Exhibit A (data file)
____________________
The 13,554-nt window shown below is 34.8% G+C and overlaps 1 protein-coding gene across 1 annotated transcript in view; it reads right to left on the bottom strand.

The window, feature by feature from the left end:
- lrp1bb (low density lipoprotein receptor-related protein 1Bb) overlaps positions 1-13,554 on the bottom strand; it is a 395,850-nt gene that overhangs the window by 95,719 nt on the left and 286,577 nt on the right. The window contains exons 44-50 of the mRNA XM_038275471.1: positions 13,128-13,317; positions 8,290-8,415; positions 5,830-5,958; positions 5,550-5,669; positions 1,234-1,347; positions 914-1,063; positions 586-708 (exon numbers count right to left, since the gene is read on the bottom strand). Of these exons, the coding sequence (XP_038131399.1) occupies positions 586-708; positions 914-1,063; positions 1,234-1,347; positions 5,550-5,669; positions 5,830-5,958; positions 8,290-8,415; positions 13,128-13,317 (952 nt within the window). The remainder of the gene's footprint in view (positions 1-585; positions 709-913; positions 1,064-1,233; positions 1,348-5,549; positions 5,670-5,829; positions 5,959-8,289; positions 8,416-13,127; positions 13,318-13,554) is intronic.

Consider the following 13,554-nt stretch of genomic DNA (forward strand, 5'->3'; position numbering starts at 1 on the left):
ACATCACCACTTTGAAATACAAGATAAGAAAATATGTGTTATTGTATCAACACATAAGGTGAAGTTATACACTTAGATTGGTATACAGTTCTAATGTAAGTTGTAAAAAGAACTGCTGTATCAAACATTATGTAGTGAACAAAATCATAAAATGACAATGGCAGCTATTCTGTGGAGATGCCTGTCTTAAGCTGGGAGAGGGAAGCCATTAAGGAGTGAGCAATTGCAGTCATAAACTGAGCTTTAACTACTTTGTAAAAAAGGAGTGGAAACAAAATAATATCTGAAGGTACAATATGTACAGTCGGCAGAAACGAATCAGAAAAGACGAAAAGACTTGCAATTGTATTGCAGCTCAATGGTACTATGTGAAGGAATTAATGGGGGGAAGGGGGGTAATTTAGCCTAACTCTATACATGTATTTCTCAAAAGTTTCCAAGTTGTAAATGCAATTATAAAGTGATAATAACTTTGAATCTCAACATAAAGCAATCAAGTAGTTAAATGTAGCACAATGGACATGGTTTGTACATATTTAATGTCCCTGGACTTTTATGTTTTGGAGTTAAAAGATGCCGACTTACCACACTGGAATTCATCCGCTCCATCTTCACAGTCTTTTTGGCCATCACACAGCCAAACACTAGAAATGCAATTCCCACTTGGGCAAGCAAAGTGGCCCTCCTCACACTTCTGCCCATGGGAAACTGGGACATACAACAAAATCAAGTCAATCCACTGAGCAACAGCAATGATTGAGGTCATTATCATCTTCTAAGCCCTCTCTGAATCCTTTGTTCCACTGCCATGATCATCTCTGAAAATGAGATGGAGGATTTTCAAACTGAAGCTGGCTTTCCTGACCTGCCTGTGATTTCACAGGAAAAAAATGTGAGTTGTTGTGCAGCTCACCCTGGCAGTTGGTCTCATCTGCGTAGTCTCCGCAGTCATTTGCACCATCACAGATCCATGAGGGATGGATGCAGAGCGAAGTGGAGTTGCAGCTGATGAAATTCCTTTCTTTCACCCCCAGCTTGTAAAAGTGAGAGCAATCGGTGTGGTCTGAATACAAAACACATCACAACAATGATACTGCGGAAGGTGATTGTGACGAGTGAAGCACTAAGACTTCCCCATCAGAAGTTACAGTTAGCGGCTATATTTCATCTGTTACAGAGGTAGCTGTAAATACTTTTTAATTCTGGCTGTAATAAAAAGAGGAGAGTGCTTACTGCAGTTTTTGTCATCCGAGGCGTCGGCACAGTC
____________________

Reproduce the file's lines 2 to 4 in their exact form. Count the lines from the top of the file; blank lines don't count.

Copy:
The window, feature by feature from the left end:
- lrp1bb (low density lipoprotein receptor-related protein 1Bb) overlaps positions 1-13,554 on the bottom strand; it is a 395,850-nt gene that overhangs the window by 95,719 nt on the left and 286,577 nt on the right. The window contains exons 44-50 of the mRNA XM_038275471.1: positions 13,128-13,317; positions 8,290-8,415; positions 5,830-5,958; positions 5,550-5,669; positions 1,234-1,347; positions 914-1,063; positions 586-708 (exon numbers count right to left, since the gene is read on the bottom strand). Of these exons, the coding sequence (XP_038131399.1) occupies positions 586-708; positions 914-1,063; positions 1,234-1,347; positions 5,550-5,669; positions 5,830-5,958; positions 8,290-8,415; positions 13,128-13,317 (952 nt within the window). The remainder of the gene's footprint in view (positions 1-585; positions 709-913; positions 1,064-1,233; positions 1,348-5,549; positions 5,670-5,829; positions 5,959-8,289; positions 8,416-13,127; positions 13,318-13,554) is intronic.

Consider the following 13,554-nt stretch of genomic DNA (forward strand, 5'->3'; position numbering starts at 1 on the left):